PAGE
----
Second, Olshey has decided to try to reduce the salary cap figure simply as a mechanism of being a good financial planner. And, if we believe the wait-and-see strategy to be true, then tighter budgeting must follow in kind. There is no sense for the Blazers to spend over the cap more than they need to if they agree to concede the next couple of years in the West.

Publicly they’ll never admit that, but it’s exactly what they’re doing.

Whether this is the right move or not isn’t clear. No doubt fans in Portland will do what they do every year. They’ll continue to be excited about and support the development of young guys on the roster including Gary Trent Jr. and Anfernee Simons. Meanwhile, they will restlessly stir about whether or not the team should make big moves, including trading McCollum or as has been the case the past couple of years, firing Terry Stotts.

 

What is more apparent now more than ever is how little control Olshey has over the team’s destiny. His big free agent move in 2016 was to nab Evan Turner, and re-sign Crabbe to use as a trade chip. Neither of those decisions turned out well for Portland, either on the floor or in terms of their salary cap impact. With no flexibility from his own accord, and no reason to combat the dynasty of a generation in the conference, Olshey has to sit tight.

He can spin his transactions to the public however he likes, and no doubt he deserves credit for some of his craftier moves. But those small deals seem to be Olshey’s limit at this point, whether it be finding added value in the draft or picking up replacement players for the back half of the bench for 60% of their year-over-year cost.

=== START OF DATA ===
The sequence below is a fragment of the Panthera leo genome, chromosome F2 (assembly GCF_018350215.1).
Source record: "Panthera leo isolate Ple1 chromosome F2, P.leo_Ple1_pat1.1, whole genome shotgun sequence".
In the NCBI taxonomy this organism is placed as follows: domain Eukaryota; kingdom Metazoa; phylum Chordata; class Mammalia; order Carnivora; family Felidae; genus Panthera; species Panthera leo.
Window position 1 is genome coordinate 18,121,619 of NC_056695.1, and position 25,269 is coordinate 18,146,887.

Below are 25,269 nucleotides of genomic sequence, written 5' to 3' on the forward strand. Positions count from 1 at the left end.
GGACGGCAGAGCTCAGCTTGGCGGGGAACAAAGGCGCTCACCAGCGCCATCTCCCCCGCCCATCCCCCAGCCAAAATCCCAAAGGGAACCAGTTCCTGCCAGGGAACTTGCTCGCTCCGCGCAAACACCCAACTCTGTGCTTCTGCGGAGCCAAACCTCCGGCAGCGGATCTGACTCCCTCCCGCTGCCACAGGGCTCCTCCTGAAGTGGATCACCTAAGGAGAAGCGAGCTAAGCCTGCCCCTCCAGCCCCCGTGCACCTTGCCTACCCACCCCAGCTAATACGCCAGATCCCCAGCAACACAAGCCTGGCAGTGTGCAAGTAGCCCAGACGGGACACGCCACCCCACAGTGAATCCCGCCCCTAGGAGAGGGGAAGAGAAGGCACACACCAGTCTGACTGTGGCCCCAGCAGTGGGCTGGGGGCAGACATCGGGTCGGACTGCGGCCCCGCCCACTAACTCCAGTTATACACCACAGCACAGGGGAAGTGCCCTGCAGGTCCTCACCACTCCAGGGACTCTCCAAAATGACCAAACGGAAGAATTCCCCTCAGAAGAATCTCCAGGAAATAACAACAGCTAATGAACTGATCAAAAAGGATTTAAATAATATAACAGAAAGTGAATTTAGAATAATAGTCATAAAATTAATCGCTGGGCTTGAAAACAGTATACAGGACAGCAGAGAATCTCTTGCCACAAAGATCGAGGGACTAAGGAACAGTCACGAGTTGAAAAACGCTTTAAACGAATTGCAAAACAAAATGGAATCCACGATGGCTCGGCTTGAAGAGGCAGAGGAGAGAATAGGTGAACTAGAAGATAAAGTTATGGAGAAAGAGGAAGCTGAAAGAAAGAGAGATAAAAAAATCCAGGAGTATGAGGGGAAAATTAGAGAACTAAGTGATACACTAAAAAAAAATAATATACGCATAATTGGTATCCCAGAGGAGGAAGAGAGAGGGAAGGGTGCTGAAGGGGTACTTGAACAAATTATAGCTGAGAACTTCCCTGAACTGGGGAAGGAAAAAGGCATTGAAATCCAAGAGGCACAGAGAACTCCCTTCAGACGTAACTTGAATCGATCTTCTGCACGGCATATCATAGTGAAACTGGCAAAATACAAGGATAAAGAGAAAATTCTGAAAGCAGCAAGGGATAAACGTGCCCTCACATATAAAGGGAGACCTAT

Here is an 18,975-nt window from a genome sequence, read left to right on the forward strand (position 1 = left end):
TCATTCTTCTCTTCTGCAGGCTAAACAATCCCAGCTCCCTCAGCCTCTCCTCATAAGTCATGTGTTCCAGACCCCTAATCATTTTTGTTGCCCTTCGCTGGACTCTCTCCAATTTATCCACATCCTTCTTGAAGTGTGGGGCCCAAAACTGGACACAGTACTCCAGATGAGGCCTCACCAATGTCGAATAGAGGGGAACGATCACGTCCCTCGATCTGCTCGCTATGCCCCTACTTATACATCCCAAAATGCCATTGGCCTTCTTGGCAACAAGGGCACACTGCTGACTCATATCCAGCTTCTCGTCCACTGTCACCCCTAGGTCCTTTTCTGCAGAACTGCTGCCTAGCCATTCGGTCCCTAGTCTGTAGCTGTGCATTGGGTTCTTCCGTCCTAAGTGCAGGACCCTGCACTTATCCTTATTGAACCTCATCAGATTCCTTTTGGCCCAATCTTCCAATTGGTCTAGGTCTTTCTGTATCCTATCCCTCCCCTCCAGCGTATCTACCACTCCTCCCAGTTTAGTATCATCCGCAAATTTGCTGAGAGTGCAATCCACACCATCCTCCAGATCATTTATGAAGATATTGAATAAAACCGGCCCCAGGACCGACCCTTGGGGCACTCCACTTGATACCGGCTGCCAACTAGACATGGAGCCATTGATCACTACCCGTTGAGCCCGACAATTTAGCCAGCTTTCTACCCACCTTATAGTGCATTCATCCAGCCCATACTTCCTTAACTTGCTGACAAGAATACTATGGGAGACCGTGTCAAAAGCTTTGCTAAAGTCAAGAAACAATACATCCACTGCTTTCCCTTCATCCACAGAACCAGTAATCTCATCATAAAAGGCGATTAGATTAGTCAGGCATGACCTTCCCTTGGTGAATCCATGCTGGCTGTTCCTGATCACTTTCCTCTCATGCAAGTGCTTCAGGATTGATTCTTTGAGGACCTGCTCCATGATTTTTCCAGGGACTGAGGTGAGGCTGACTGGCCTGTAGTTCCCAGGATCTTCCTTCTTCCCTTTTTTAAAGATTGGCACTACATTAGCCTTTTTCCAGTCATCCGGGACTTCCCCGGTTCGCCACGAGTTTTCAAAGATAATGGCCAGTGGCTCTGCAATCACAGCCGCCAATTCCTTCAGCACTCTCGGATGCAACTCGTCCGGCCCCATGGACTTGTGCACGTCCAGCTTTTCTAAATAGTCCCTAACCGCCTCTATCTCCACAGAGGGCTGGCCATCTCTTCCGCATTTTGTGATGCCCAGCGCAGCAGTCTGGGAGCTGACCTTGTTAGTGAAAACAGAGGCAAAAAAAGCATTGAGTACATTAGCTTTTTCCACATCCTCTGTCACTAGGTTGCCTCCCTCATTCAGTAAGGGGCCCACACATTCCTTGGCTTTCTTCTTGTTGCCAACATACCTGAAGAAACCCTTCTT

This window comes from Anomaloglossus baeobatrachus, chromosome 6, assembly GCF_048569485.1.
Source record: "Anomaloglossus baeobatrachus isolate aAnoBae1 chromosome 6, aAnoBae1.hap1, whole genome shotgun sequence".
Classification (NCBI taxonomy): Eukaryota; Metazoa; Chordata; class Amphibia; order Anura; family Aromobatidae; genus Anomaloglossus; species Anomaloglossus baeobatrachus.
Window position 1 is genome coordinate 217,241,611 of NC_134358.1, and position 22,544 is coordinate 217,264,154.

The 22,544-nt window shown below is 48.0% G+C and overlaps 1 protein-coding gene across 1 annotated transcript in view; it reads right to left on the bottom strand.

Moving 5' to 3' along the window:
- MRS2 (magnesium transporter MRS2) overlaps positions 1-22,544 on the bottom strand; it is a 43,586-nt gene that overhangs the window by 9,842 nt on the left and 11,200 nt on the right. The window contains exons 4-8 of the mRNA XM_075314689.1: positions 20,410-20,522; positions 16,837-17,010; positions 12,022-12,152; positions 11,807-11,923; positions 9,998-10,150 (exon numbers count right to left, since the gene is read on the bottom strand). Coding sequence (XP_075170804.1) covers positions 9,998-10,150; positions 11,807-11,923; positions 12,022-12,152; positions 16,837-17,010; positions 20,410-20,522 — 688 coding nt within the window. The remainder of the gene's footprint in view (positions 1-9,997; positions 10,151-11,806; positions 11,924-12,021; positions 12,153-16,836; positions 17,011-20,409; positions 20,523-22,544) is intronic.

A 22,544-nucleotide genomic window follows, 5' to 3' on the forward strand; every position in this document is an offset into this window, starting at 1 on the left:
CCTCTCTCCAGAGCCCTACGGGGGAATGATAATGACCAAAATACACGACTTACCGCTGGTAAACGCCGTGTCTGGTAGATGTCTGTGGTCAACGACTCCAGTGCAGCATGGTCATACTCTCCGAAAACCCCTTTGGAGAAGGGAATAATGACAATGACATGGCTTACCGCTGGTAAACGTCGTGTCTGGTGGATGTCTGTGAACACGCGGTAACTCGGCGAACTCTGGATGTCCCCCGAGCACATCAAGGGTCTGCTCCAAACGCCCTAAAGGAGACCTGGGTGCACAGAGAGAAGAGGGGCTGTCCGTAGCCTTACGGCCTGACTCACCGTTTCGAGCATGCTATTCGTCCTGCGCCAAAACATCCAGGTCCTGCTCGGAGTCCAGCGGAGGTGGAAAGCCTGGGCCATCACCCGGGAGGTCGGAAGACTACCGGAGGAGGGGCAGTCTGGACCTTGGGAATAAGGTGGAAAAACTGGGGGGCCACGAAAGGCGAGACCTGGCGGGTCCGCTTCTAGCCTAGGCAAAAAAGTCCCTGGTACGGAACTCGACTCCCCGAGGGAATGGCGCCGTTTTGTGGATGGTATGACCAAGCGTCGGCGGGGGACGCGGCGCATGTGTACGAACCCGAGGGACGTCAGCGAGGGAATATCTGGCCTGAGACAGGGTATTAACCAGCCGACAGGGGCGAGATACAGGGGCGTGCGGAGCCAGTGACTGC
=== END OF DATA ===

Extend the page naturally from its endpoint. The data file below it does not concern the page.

Perhaps most interestingly, now that he’s in Chief Financial Officer mode, it’s unclear whether Olshey will ever see his vision for this team to fruition.

Turner has just two more seasons left on his albatross of a contract, but after that comes Lillard and McCollum, due for extensions the season after. Olshey is taking a serious gamble using the patience of his two stars as betting chips by managing the luxury tax and trying to develop small-time talent as he clock-watches the Warriors.

Blazers general managers have always been measured by two things: the ability to create a roster that can win, and the elusive Big Trade or Big Free Agent Signing. Bob Whitsitt famously went down swinging in the early 2000s, trading anyone and everyone. Olshey might get the boot in a couple of years, with hardly a murmur, unless he finds a way to stave off elimination.

 

No doubt if you asked him, Olshey would point out his victories — the smart trade for Robin Lopez, the under-market signing of Al-Farouq Aminu, the Nurkic-for-Mason Plumlee swap, the Shabazz Napier trade, and the refusal of Chandler Parson’s contract demands. But those moves have largely been balanced by a dogged dedication to the Lillard-McCollum pairing, the Turner signing, the Meyers Leonard and Moe Harkless contracts, the Arron Afflalo trade, the Nicolas Batum trade, the Festus Ezeli deal, and the Allen Crabbe trade.

Any way you slice it, Olshey’s performance as head of the Blazers has been evened out, leveled with the reality of a star in Lillard itching to know just when they’re going to climb the next peak. The team has made the playoffs the past five seasons in a row largely due to Lillard, whose draft selection in 2012 was the brainchild of the man directly before Olshey in Chad Buchanan.

What Portland is playing for now is not about next season, or free agents, or the luxury tax, or player development. Because of their position of extreme negative equity, the Blazers long-term plans are now about holding on to Lillard past 2020-21.

Whether Olshey will be there to negotiate that extension is up for debate.

Do you have burning NBA questions you want answered? Submit your questions to Pro Basketball Talk for our mailbag! E-mail us at pbtmailbag@gmail.com to get your question featured right here on PBT.

PBT Mailbag: How many games do you think Kawhi Leonard will play in Toronto?

Getty
9 Comments

Submit your questions to the mailbag for next week by e-mailing pbtmailbag@gmail.com.

The great equalizer in the NBA is ego. Not culture. Not the draft. Not talent. Not luck. Not location.

Ego.

We’ve seen it all across the NBA in recent seasons, really since the league started to use the selling of superstars as its main base. Influential players have made it their mantra to use leverage to influence roster moves. Michael Jordan did it when he was in Chicago. Kobe Bryant and Shaquille O’Neal tried to use it against each other. LeBron James has done it his entire career.